The approaching holiday shopping season means local businesses have an opportunity to compensate for our sluggish summer tourist season. With the advent of Small Business Saturday–falling on November 24th this year–consumers are encouraged to “shop small” on the first Saturday after Thanksgiving. With a little planning and effort, small business owners can use this day to grow their customer base this season and beyond.

Small Business Saturday was started by American Express in 2010. It followed the long-standing Black Friday, which has become known as the busiest shopping day of the year, and the more recent Cyber Monday, which was started by in 2005 after consumer studies showed the Monday following Thanksgiving to typically be the biggest online shopping day of the year. Now celebrating its 3rd year, Small Business Saturday is expected to bring 100 million shoppers flocking to small businesses throughout the country.

For many consumers, the approach of holiday season means they automatically start planning their yearly trips to the overcrowded malls, superstores and big-box retailers. While it may be difficult to completely alter the holiday-consumer paradigm that has become entrenched in our culture over the past sixty years, small businesses can do their part to offer an alternative.

The idea is to build a strong connection with customers over the course of the year, so when it comes time to shop–whether for holiday gifts, special events, or whenever they have a need or desire for your offering–they think of your business. The following marketing tips will help small business owners capitalize on Small Business Saturday.

Instore Promotions

Educate your customers. Promote Small Business Saturday in-store and online by utilizing free resources from American Express. You can download free Small Business Saturday resources from American Express such as web banners and logos, instore posters and even email and social media templates. You can also get free resources by “liking” Small Business Saturday on Facebook.

Play upon the local. If you have any products that are locally crafted, point them out and promote them. People love sampling local crafts and cuisine because it is something special and unique to the area. Offering gift items and products that are unique to your location is a great shopping incentive.

Highlight gift items. Think of which products would truly make great gifts, and promote the gift concept like crazy. Arrange special “gift displays” or create custom branded signage to showcase gift-y items. Make sure your gifts are original and not things people could find anywhere online.

Make a day of it. This is the chance to celebrate your business for all that it is. Put up some balloons, hire a solo musician to perform live music, offer coffee, snacks and goodies–make it a party!

Grow your list. On Small Business Saturday, ask visitors to sign up for your mailing list so you can notify them of future special offers and events. Continuing to engage your customers will make sure you aren’t forgotten once Small Business Saturday comes to a close.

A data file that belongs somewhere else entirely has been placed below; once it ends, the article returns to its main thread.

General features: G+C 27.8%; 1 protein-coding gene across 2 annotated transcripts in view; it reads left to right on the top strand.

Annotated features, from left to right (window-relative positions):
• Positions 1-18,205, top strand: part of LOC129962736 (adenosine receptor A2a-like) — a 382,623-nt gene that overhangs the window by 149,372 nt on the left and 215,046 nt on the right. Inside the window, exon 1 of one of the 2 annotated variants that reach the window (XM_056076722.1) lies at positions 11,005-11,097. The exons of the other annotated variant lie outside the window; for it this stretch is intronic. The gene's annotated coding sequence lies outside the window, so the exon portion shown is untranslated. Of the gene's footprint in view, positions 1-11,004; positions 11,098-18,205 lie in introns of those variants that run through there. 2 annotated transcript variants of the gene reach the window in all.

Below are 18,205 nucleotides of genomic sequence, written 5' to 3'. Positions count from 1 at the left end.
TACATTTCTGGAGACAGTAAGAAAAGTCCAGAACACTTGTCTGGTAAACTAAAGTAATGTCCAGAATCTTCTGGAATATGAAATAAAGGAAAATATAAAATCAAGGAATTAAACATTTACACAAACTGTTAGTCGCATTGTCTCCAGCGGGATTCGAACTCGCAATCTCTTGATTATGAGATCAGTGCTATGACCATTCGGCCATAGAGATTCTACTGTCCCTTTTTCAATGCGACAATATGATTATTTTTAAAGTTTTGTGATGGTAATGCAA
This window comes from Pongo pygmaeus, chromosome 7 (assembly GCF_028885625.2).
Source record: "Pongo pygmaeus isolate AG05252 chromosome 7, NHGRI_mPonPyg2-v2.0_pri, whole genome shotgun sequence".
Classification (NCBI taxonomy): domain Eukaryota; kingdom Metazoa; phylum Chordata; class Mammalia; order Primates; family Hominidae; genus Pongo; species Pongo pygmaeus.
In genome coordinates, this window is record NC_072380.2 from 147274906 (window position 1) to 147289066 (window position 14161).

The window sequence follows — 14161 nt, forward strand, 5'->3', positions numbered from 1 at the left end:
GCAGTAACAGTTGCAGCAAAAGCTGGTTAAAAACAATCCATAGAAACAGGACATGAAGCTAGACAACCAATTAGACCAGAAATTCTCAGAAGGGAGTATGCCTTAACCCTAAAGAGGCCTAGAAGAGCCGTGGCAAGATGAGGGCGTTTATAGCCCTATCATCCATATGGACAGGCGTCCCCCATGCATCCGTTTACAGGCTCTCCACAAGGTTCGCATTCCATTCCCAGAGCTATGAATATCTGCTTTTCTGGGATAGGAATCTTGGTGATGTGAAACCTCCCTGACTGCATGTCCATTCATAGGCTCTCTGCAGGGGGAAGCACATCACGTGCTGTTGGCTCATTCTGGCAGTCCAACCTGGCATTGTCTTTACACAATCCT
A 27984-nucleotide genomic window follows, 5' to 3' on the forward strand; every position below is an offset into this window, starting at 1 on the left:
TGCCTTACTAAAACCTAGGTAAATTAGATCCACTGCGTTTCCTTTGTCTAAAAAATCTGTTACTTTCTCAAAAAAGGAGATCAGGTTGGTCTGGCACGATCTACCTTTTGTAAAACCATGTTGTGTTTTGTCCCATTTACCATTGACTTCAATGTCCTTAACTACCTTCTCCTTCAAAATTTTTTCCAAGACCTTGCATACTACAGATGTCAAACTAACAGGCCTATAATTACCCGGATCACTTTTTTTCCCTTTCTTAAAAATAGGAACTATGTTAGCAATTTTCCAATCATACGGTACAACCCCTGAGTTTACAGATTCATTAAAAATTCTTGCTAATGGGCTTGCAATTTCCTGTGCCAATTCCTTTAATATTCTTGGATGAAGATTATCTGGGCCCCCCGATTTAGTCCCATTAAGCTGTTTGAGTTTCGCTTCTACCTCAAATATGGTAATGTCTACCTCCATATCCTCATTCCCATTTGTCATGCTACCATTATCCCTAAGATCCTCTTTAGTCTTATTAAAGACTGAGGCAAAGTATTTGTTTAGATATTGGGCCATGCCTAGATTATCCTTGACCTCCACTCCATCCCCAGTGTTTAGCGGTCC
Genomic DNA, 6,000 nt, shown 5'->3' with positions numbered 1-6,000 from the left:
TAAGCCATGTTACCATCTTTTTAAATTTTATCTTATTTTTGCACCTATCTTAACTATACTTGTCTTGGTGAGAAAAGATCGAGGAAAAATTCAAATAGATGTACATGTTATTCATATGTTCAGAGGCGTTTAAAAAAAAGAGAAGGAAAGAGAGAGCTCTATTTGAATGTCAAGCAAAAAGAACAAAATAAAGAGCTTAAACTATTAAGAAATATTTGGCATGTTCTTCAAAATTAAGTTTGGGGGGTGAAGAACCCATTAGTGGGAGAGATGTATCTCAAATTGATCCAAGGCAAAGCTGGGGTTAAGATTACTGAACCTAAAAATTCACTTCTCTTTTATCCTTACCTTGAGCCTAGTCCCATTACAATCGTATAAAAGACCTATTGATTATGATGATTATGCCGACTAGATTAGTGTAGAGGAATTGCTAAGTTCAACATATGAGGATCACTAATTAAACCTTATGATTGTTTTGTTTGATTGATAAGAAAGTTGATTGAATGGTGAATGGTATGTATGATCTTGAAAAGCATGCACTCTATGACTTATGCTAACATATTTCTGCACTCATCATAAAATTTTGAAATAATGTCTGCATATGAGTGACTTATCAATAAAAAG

Online Promotions

Rally the troops. In order to maximize your reach, be sure to employ all your online platforms including email, website or blog and social media accounts.

Create specific Small Business Saturday messages. Emphasize the benefits of Small Business Saturday for your customers as well as its impact on small businesses in America.

Present a great offer. Don’t just expect consumers to visit your business on Small Business Saturday, give them a great reason to make your store a must-visit location. Compelling offers can range from free gift wrapping to stocking stuffers or a percentage off future purchases after spending a certain amount.

Trending topics. If you use Twitter and other social media, include the hashtag #SmallBusinessSaturday in your tweets and posts.

Worth a thousand words. Post photos of your best (local, unique) gift items to your Facebook, Instagram or Pinterest accounts.

Worth a thousand words II. Take photos throughout the day and post them to Facebook, Instagram or Pinterest. Make sure people know you’ll be posting the pictures—that way they’ll visit and tag themselves later.

Engage your audience. Conversation is a key part of successful social media strategy, so be sure to ask questions, encourage feedback and craft messages that prompt likes, shares and retweets.

Become a movie star. Post a video on Youtube about what makes your store special. Make it fun and personal, or add a human, emotional element by sharing how pursuing your entrepreneurial dream has impacted your life.

Blast off. Send email blasts to your mailing list about Small Business Saturday and why it’s important to support local business. Be sure to send a follow-up “Thank You” email after the fact to show your appreciation.

In the run-up to Nov. 24th, your goal should be to associate your store with Small Business Saturday by reminding customers about the holiday at as many customer touchpoints as possible. According to the Small Business Saturday Consumer Spend Survey 2011, 61% of consumers plan to shop at locally-owned clothing and accessories stores on November 24, so you should think of a creative way to draw them in and return the favor.

Make sure customers have a fantastic shopping experience and then ask permission to maintain the connection via e-mail or social media. By capitalizing on Small Business Saturday, but also thinking beyond that one day (the above strategies can be customized to apply year-round), local businesses have an opportunity to develop lifetime customer relationships.

Working harder to engage your local community will help alleviate the strict dependency on tourist traffic as the sole lifeblood of your business.